The introduction of income splitting was one of those rare moves where the government made it easier for us by relieving our tax burdens.
It redirects income within a family to take advantage of the lower tax brackets, deductions and credits available to each family member.
New rules introduced in 2006 state that you can transfer up to 50% of your eligible pension benefits from the higher earner to the lower earner.
This could help in reducing the OAS claw-back and more than likely reduce your total tax bill.
As an example, assume an individual is in his or her top marginal tax bracket. By transferring benefits to a spouse or common law partner, it may be possible to get below that bracket.
At the same time, the spouse or common law partner will pay a lower tax on the amount transferred than the higher earner would have done had it not been transferred.
If the transferee does not have an eligible pension, this transfer likely will allow him or her to access the $2,000 pension amount non refundable tax credit that otherwise would not be available.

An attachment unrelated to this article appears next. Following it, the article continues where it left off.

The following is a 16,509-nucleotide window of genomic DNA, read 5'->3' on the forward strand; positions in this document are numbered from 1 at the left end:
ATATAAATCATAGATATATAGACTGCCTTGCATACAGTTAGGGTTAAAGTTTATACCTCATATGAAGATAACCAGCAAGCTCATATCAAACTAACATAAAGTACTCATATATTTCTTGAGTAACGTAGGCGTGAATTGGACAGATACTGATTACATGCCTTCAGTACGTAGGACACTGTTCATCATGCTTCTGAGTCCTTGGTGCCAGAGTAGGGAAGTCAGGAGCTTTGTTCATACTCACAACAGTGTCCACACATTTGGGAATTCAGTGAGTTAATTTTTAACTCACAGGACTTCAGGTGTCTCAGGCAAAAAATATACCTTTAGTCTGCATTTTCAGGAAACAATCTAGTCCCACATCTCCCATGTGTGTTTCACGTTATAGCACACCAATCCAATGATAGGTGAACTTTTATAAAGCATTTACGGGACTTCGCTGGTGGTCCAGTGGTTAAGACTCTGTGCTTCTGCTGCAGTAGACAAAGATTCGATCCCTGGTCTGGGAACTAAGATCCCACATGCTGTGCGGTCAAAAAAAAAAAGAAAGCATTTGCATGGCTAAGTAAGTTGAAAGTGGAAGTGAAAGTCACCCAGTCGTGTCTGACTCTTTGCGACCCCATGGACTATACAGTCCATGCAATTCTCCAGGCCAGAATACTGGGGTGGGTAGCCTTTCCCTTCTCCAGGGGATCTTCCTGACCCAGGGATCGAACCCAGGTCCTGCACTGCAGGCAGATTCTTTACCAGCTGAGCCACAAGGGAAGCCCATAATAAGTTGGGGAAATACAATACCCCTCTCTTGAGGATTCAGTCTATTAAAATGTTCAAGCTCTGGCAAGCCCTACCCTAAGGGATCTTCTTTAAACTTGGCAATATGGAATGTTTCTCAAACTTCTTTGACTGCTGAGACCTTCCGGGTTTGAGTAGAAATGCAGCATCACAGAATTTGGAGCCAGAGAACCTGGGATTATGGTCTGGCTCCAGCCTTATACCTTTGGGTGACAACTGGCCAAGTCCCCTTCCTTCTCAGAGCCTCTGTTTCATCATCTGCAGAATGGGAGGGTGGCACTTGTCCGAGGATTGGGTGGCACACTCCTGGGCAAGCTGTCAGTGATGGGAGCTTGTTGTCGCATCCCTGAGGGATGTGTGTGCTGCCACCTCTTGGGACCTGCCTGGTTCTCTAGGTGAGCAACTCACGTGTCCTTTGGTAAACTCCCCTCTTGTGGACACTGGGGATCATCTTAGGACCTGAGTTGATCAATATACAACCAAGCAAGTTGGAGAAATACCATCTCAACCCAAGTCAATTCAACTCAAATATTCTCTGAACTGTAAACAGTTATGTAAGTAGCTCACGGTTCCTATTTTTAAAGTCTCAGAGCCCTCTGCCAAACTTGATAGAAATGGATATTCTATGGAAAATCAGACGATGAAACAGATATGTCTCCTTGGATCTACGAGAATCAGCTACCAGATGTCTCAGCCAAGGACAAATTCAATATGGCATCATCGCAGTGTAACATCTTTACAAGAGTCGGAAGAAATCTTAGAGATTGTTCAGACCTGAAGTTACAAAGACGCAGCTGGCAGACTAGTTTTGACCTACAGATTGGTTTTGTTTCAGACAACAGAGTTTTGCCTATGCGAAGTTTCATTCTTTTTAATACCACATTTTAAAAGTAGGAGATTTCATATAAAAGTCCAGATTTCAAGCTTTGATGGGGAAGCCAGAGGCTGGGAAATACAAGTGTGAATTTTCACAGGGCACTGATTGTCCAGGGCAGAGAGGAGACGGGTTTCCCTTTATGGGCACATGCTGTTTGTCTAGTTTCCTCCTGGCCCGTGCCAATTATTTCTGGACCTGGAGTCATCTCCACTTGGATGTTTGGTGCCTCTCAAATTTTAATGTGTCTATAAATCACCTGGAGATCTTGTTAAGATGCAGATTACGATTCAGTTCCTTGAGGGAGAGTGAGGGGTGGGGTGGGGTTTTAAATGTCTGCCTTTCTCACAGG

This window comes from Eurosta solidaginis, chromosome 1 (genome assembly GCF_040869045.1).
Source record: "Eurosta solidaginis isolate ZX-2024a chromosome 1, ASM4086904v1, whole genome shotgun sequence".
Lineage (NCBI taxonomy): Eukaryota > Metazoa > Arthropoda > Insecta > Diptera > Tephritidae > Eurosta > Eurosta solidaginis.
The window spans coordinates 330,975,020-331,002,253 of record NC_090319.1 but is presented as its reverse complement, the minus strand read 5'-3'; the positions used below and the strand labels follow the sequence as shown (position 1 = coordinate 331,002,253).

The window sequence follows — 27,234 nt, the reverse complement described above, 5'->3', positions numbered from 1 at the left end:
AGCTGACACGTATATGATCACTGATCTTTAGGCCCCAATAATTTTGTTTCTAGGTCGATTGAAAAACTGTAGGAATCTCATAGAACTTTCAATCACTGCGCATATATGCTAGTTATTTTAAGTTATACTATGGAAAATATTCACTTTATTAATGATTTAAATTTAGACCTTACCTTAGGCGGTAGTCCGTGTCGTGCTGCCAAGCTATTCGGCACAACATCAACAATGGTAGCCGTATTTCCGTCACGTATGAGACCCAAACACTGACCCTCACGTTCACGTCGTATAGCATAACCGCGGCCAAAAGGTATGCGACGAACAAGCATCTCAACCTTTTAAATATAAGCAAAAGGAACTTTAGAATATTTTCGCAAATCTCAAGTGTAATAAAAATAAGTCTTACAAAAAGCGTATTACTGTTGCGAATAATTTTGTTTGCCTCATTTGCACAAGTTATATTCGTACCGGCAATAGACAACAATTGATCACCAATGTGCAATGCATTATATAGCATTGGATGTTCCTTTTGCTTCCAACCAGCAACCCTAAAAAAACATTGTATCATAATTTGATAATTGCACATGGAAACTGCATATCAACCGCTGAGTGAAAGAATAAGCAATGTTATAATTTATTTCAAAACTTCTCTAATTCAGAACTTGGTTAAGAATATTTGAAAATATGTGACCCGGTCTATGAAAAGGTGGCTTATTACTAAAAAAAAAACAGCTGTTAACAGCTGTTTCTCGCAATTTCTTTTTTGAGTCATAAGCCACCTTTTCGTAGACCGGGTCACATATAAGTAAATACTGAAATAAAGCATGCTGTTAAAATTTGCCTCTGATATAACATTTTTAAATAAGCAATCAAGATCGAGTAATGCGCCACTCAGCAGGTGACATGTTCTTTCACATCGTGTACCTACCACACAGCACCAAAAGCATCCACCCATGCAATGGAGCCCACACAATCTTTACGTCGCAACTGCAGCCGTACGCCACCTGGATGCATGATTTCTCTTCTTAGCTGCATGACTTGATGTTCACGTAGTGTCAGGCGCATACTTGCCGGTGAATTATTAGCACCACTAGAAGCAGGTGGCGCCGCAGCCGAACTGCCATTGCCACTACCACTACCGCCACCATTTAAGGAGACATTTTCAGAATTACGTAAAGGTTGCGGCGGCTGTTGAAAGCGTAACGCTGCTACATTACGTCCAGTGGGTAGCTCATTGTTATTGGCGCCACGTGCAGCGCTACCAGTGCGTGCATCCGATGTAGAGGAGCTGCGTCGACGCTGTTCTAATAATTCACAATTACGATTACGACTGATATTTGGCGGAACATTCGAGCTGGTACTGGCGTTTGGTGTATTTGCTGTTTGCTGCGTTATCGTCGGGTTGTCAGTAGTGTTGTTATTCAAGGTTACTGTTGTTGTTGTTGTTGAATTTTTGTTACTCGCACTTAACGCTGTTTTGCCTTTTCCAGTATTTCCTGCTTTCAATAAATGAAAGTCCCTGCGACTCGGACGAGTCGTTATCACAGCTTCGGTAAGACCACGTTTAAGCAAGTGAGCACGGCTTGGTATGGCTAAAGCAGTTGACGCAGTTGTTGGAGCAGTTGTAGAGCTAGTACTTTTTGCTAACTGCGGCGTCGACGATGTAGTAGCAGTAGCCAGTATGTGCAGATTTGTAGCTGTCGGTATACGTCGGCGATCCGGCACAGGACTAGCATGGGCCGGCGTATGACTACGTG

For more information on the pension amount click on the Canada Revenue Agency link below:-
So don't be passive or apathetic as far as your taxes go.
Remember, it's not a moral duty to pay tax, but it is a legal requirement to fill out a tax return as an earner and pay tax if indicated.
You owe it to yourself and to your family to reduce your taxes to the lowest possible amount by whatever legal means available to you.
A close look at these strategies involving pensions is a great way to start.